Ranked No. 3
Andriesen: No. 3 Brunell: No. 3
Dustin Pedroia Dustin Pedroia, Red Sox
He adds value on multiple levels, and at 27 is poised to keep getting better. While his average slipped to a more pedestrian .288 in a shortened 2010 season, his power numbers and WAR were on track to rise.
Ian Kinsler Ian Kinsler, Rangers
Kinsler's power mysteriously disappeared, cranking nine home runs after bashing 31 in 2009. That's not enough to drop him off the board, as he improved his plate discipline and the power drought won't last.
Rosecrans: No. 3 Fantasy -- Melchior: No. 3
Chase Utley Chase Utley, Phillies
Utley's getting older and I'm not exactly sure where he'll be in 2013. Last season a thumb injury sapped his power numbers and every year there seems to be another injury -- but he still produces.
Dustin Pedroia Dustin Pedroia, Red Sox
With a rise in his power, Pedroia could be a 20-20 threat this season, though much depends on his ability to bounce back from a fracture in his left foot. Good news: revamped lineup could mean more runs.
Ranked No. 4
Andriesen: No. 4 Brunell: No. 4
Dan Uggla Dan Uggla, Braves
The only 2B in history to hit 30 homers four years in a row, so I'll trade a little versatility for the consistent power numbers. If he gets his strikeouts under control, he can become a really dangerous hitter.
Chase Utley Chase Utley, Phillies
Utley has been the game's best second baseman for quite some time, but the 32-year-old took a step back in 2010. He's not getting any younger and injury questions are cropping up.
Rosecrans: No. 4 Fantasy -- Melchior: No. 4
Brandon Phillips Brandon Phillips, Reds
A two-time Gold Glove winner, Phillips has a 30/30 season on his resume and is still just 29. His career .267 average and .316 on-base percentage keep him from being higher on this list.
Ian Kinsler Ian Kinsler, Rangers
An early-season ankle injury sapped Kinsler's power, though he started to come around late in the year. Like Pedroia, he could be a 20-20 player, but bear in mind that he has never played more than 144 games in a season.
Ranked No. 5
Andriesen: No. 5 Brunell: No. 5
Ian Kinsler Ian Kinsler, Rangers
I think his power dropoff in 2010 will turn out to be an isolated event, and the guy is 28 and does everything well. He has the potential to hit 30 homers with 30 steals when healthy.
Rickie Weeks Rickie Weeks, Brewers
Weeks finally stayed healthy in 2010 and showed everyone what he's all about. He's heating up at the right time as he's a year away from free agency. Weeks has the potential to be a top three second baseman -- he just needs to repeat his success.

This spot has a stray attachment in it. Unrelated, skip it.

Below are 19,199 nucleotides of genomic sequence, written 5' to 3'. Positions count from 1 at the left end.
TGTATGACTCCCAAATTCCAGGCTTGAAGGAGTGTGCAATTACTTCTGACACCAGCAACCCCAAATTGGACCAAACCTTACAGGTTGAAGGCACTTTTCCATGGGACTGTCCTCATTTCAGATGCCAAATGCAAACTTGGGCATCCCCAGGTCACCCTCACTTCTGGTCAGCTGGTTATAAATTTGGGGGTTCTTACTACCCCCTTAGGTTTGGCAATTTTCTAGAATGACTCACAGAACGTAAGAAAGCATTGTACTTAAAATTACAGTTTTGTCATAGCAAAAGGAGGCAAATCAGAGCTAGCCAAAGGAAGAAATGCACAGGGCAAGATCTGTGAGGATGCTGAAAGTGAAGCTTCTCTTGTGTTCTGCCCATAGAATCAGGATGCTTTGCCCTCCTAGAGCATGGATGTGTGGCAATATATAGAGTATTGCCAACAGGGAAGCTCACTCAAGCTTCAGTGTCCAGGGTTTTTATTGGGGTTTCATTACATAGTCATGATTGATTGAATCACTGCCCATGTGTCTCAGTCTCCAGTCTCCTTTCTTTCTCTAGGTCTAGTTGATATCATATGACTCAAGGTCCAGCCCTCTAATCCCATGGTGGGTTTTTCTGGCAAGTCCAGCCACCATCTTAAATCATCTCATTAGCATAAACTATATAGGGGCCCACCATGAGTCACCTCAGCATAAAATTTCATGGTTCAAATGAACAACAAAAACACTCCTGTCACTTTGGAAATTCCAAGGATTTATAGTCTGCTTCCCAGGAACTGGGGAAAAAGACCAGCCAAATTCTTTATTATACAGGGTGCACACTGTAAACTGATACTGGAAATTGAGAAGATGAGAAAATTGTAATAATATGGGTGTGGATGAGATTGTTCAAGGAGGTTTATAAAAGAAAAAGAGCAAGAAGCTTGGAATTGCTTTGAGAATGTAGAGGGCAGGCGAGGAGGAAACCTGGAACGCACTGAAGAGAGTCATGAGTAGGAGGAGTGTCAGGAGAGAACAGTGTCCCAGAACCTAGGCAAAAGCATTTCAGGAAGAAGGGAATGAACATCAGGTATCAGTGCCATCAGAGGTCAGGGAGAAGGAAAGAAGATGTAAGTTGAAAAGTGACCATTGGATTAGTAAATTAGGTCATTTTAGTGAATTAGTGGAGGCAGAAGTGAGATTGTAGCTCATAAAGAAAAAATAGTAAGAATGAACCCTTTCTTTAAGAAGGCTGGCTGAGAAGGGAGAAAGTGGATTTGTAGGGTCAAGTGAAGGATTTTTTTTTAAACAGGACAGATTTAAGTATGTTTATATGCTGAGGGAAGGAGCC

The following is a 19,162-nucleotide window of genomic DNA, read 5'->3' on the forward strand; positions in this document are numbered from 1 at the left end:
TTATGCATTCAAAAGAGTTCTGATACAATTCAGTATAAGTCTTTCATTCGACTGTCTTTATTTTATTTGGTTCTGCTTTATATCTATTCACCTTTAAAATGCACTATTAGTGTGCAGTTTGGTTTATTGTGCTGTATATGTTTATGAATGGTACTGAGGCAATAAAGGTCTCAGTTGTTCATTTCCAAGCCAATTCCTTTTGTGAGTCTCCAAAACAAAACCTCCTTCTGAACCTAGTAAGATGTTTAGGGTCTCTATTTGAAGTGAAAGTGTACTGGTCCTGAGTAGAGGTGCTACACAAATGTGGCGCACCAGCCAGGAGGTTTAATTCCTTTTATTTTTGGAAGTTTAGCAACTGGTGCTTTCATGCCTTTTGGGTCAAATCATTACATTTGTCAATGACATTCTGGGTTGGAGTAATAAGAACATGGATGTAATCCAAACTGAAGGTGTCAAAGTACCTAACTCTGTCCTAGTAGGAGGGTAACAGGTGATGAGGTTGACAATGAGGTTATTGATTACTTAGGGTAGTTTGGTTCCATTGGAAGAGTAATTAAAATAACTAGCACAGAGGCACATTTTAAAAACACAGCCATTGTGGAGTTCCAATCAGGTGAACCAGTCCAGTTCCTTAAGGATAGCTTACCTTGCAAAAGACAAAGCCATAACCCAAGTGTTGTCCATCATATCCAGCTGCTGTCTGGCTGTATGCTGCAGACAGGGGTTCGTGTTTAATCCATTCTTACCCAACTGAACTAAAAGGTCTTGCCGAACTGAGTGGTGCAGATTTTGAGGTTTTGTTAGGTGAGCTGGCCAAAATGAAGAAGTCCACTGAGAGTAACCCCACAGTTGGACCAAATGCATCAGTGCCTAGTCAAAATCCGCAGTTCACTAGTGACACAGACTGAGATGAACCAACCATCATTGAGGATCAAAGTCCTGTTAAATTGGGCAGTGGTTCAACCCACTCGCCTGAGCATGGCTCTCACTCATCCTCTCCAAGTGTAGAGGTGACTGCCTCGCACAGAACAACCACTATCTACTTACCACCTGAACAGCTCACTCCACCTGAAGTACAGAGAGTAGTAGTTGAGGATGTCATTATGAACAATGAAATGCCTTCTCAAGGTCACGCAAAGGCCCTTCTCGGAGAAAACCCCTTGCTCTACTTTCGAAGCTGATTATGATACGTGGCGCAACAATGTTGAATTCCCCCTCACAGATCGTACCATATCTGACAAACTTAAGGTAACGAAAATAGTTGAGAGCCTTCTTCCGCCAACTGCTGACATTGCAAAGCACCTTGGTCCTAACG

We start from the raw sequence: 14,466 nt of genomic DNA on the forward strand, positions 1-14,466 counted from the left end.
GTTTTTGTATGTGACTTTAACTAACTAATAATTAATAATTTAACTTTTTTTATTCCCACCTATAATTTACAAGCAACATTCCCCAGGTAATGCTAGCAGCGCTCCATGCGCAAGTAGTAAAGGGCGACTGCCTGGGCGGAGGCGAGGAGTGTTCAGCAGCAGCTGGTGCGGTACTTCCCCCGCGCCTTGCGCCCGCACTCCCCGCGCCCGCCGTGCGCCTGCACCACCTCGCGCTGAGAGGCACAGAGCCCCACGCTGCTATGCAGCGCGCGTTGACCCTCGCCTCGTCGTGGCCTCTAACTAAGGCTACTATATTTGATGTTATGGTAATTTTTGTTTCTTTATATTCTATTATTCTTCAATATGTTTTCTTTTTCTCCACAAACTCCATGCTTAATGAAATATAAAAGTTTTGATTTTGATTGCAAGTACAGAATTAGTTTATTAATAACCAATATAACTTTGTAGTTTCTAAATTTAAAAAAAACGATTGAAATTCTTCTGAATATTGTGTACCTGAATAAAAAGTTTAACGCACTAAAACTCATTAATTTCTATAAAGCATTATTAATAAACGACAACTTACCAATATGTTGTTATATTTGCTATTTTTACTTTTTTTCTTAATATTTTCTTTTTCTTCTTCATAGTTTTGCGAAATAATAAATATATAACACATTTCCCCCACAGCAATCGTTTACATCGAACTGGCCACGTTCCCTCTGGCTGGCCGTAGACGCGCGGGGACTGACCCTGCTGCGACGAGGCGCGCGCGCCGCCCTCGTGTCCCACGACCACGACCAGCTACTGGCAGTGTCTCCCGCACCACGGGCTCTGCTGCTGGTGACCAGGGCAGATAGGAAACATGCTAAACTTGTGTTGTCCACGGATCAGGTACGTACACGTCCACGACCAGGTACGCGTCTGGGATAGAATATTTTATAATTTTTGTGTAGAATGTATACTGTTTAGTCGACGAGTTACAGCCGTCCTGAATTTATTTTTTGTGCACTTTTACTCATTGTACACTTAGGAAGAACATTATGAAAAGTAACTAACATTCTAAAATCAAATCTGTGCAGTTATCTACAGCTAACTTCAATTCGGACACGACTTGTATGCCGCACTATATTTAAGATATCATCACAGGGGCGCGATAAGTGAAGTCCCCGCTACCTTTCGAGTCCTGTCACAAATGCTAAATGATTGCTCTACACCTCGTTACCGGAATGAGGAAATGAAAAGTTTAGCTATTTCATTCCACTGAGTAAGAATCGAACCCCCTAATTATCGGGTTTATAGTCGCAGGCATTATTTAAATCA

Rosecrans: No. 5 Fantasy -- Melchior: No. 5
Dan Uggla Dan Uggla, Braves
Sure, he's a butcher in the field, but he carries a big bat. He's averaged nearly 31 homers a year while playing in South Florida.
Dan Uggla Dan Uggla, Braves
In Fantasy, Uggla's boots and bobbles are of no concern. He will provide his usual 30 dingers, though another .280-plus batting average is probably not realistic. He'll still be good enough to take as early as the fourth round.

The criteria

David Andriesen Andriesen: Method to my madness: In planning a team for the next three years, there are a couple of things I value in particular. One is age -- I'm targeting guys who will spend most of this period in the proven high-output years between 27 and 31 or 32. I'll go older for someone with a consistent track record and no signs of early dropoff; younger for someone who has shown exceptional potential that looks like it will develop early. My other big one is on-base percentage. My team will have plate discipline and create a lot of opportunities on the bases.

Evan Brunell Brunell: In my rankings, I focused more on youth and athleticism. The older one gets, the more risk that player has of falling off a cliff or getting injured. I'm going to shoot for guys who are in or nearing their upside. I did mark down some young players by dint of not being sure of their ETA or playing time. Overall game is extremely important too. Baseball isn't just a game of home runs or sparkly ERAs. You need to be able to contribute on both sides of the ball and on the bases. I trended toward those who had better overall games -- and thus, better opportunities to stay valuable -- rather than one-trick ponies.

C. Trent Rosecrans Rosecrans: The fact that we're talking about the next three years makes it more difficult -- I want a mix of potential and actualization. Learning to be a full-time big-leaguer takes some time, so I want to make sure those on my list have already shown that they can hack it at this level for an extended time, but also aren't on the decline. It's a tricky balancing act of proof and potential.

Melchior & Scott White: In Fantasy, it's all about the numbers -- specifically, our 2011 projections. Defense means nothing. Contract means nothing. If a guy plays regularly and hits, he's the one you want.